The Humboldt Current, helps create one of the world’s most productive marine ecosystems....

Austin Hess 2020-11-12 01:32:53

The Spring and Summer months bring a cold water current to the waters off of the Panama Coast. The Peru Current, more commonly referred to as The Humboldt Current, helps create one of the world’s most productive marine ecosystems. The current is produced by driving winds which displace the warm surface water of the Panama current, allowing the cold Antarctic waters to rise to the surface from the deep. The cooler water temperature results in cooler land temperature as well. There is typically not as much rainfall during this time of year due to the cooler air, resulting in what we call our "Dry Season". This upwelling of cold water is rich in nutrients from the dead and decaying matter found on the sea floor.

The Humboldt Current was named after a German explorer and naturalist by the name of Alexander Von Humboldt. His studies back in the early 1800's took measurements showing the relationship between the cold water and the air and sea during this seasonal time of year.

The current is present year-round off the coast of Peru. Due to the displacement of the subtropical center of high pressure during the spring and summer months, it moves north up the South American coast towards Panama, where it then turns west and merges with the South Equatorial current. Not only does it produce the largest upwelling system, but also the most productive marine ecosystem in the world, consisting primarily of sardines, Jack, and anchovies. The cold nutrient rich waters provide food for phytoplankton, which are the primary food chain "producers" in the ecosystem. It is estimated that approximately 20% of the worlds fish catch is harvested from the Humboldt Current ecosystem.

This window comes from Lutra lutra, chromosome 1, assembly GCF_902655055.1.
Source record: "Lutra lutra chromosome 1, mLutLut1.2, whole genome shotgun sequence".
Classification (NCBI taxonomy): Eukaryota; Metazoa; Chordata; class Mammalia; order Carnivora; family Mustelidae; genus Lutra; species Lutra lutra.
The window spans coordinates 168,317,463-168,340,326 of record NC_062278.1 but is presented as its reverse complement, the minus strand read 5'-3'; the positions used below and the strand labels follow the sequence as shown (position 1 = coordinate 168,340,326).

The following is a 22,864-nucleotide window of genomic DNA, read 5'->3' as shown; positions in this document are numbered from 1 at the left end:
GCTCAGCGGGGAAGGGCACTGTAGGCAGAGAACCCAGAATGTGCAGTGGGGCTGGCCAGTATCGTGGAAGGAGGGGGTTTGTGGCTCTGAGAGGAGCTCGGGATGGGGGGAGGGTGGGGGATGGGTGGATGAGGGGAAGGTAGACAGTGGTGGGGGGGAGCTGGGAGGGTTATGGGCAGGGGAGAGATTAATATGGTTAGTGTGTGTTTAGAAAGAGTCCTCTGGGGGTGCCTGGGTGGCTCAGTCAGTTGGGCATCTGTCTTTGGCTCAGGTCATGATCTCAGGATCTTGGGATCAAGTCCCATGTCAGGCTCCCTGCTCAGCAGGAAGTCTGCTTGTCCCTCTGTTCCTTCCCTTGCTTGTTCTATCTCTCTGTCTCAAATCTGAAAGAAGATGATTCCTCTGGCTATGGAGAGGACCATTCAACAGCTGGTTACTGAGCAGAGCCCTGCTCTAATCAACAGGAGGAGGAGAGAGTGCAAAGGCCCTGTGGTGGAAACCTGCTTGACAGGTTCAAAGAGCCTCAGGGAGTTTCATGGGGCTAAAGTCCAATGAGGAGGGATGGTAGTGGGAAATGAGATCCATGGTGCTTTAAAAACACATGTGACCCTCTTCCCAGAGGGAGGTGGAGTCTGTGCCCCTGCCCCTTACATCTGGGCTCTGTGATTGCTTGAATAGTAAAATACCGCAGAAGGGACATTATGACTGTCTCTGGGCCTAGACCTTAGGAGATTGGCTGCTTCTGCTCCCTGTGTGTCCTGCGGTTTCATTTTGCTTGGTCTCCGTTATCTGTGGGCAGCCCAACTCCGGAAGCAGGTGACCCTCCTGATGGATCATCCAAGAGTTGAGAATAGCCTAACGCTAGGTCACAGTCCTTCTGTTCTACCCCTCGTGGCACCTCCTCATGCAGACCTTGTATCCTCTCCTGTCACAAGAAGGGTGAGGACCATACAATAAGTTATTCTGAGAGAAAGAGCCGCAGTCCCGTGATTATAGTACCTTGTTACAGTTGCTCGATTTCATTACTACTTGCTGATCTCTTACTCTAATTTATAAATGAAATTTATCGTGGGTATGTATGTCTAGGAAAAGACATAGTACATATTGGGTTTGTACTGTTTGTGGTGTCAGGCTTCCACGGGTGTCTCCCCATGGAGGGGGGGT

The upwelling that is created brings abundant nutrients to the surface, which combined with sunlight, produces a rich plankton "bloom". The Humboldt current not only has consistently provided tremendous fishing opportunities off the waters of Panama, but also helps sustain the rich and unique biodiversity within The Archipelago of the Pearl Islands.

Information about the event is available on the website: Purchase your tickets before are sold out to enjoy these incredible performances and live an unforgettable experience both on the slopes of the Baru Volcano and in the warm waters of the Panamanian Pacific coast.

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